The new English Premier League (EPL) will feature two, as yet unnamed, overseas teams, in addition to England's 18 first-class counties, playing in two divisions of 10.
The existing Pro-40 competition, a 40 overs per side event, will end in 2009 and be replaced in 2010 by a Twenty20 League which will incorporate all 18 counties. This competition will be played primarily on Friday nights in July and August.
Plans were agreed at a board meeting on Tuesday.
An ECB statement added the Twenty20 League would be the qualifying tournament for the multi-million dollar Champions League, the inaugural edition of which takes place later this year and features the world's leading domestic Twenty20 sides.
The board's announcement put paid to the proposal put forward by MCC chief executive Keith Bradshaw and Surrey chairman David Stewart which envisaged a nine-team tournament similar to the lucrative Indian Premier League.
However, the ECB said the EPL would incorporate "elements" of the duo's plans, which did feature Friday night matches.
The board also agreed the 2010 season would, as happens at present, include a 50 over competition and aimed at a schedule which allowed for 16 County Championship matches to be played in a two division structure.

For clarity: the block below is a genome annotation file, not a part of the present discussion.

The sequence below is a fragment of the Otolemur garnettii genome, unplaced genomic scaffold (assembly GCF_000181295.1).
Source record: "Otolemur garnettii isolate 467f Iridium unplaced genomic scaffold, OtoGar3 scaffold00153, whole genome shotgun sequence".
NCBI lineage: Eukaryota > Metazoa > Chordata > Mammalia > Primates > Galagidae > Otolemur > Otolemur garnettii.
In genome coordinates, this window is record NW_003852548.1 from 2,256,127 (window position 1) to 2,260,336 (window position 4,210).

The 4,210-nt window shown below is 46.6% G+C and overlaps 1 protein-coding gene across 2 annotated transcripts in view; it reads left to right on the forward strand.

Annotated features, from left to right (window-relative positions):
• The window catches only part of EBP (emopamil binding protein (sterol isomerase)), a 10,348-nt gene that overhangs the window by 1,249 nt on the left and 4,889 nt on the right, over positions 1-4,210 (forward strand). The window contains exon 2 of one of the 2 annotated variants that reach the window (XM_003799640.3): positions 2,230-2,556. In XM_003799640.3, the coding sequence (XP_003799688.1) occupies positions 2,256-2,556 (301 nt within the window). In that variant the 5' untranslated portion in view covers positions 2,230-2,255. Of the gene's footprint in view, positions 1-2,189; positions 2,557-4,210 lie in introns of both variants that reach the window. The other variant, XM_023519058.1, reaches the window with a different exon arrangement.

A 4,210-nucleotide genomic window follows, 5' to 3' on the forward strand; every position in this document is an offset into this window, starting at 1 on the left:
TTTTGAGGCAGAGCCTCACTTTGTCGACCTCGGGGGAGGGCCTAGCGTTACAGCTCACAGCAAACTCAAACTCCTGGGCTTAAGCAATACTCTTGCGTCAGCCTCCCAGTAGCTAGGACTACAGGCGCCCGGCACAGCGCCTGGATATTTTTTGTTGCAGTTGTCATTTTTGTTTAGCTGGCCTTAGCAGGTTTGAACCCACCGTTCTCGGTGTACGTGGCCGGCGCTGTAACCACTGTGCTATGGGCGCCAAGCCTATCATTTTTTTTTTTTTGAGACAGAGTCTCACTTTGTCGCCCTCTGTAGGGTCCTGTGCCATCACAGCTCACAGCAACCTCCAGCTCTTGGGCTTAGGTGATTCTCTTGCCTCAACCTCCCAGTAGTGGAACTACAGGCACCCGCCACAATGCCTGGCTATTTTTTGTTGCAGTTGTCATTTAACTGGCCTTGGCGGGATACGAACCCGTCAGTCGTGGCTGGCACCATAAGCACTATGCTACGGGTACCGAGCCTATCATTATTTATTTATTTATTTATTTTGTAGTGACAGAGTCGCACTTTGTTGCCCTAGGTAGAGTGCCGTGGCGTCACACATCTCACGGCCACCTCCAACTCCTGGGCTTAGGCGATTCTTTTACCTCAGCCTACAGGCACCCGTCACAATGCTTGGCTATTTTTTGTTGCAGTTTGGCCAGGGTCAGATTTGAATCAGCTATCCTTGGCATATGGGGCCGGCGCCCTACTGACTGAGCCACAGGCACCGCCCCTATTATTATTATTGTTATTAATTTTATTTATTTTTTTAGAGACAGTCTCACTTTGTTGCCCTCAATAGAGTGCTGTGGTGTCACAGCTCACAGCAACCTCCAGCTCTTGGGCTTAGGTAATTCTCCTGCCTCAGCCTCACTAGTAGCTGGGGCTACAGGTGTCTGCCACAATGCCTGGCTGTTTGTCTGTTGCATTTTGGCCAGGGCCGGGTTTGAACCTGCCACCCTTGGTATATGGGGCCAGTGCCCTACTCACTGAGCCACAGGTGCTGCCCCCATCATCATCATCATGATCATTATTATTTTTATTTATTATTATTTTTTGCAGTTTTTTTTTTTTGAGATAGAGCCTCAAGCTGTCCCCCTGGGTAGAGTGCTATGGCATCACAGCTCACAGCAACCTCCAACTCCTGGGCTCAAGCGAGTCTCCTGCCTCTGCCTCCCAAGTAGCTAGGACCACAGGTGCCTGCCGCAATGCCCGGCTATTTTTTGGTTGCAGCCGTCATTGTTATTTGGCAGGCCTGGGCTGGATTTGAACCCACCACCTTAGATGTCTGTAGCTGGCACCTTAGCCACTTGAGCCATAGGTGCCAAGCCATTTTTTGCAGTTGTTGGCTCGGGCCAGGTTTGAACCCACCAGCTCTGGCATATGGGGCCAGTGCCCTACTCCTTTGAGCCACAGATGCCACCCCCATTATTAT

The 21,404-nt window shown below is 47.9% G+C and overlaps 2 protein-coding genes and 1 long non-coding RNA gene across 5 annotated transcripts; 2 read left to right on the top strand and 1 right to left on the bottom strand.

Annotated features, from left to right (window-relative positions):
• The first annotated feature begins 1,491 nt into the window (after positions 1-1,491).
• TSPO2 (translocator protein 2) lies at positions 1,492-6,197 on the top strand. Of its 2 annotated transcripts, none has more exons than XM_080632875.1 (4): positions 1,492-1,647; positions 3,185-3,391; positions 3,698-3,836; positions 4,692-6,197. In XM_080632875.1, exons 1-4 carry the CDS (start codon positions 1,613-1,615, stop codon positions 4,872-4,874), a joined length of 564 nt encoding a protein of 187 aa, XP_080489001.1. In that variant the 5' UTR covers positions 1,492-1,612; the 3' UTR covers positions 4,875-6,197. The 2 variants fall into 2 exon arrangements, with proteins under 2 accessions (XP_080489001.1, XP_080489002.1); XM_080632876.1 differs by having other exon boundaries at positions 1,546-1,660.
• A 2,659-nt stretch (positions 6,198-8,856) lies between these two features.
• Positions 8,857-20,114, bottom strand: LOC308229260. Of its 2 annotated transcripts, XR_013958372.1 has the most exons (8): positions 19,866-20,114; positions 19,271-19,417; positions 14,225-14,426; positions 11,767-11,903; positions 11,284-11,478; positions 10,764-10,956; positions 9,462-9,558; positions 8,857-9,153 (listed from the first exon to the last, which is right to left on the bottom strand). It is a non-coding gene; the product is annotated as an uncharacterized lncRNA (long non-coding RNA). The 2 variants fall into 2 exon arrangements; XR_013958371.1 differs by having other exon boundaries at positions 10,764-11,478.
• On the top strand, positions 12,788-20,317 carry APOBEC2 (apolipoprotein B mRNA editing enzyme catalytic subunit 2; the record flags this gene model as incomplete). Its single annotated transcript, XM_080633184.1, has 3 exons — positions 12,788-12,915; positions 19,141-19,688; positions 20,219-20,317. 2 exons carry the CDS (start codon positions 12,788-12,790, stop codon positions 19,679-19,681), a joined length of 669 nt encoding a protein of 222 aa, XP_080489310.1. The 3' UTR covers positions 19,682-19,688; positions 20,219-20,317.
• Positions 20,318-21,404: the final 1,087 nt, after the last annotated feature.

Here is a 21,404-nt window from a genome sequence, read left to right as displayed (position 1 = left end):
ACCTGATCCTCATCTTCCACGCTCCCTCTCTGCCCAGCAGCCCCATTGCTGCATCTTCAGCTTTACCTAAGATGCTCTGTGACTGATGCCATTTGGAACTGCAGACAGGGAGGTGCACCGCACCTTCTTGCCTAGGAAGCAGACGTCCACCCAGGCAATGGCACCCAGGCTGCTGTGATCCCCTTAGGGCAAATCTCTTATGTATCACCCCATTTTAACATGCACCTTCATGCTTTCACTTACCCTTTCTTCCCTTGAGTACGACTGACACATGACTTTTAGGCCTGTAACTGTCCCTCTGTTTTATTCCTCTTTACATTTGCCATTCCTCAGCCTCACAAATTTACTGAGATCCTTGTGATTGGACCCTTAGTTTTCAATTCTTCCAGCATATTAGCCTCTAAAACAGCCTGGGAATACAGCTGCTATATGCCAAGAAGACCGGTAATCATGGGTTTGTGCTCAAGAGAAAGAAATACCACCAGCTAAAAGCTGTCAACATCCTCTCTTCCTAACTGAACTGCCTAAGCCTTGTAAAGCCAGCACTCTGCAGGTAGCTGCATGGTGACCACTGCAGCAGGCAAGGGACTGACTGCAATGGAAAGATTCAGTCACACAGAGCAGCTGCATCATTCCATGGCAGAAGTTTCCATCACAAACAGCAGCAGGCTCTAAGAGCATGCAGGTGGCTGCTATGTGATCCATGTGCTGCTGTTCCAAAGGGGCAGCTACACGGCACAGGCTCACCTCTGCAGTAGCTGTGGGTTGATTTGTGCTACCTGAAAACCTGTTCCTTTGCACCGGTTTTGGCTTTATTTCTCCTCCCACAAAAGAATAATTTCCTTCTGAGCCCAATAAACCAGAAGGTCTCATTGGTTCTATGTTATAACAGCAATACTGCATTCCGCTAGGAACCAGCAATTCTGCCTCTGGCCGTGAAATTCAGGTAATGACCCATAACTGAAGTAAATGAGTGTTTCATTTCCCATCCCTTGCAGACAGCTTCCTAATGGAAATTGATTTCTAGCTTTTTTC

The EPL will be staged in June with the Twenty20 League being played in July, August and September.
ECB chairman Giles Clarke said: "I am delighted the board unanimously supported these creative proposals... we have already received enormous broadcast and sponsor interest from around the world which was reported to the board by the chief executive, David Collier."
Stewart added: "These are extremely exciting and satisfying proposals for the future of domestic cricket in England and Wales. They incorporate some excellent ideas and Keith Bradshaw and I were delighted to be able to submit our ideas as part of the decision making process."
The ECB's statement added Collier would be having further talks with parties identified by Bradshaw and Stewart as being interested in the EPL.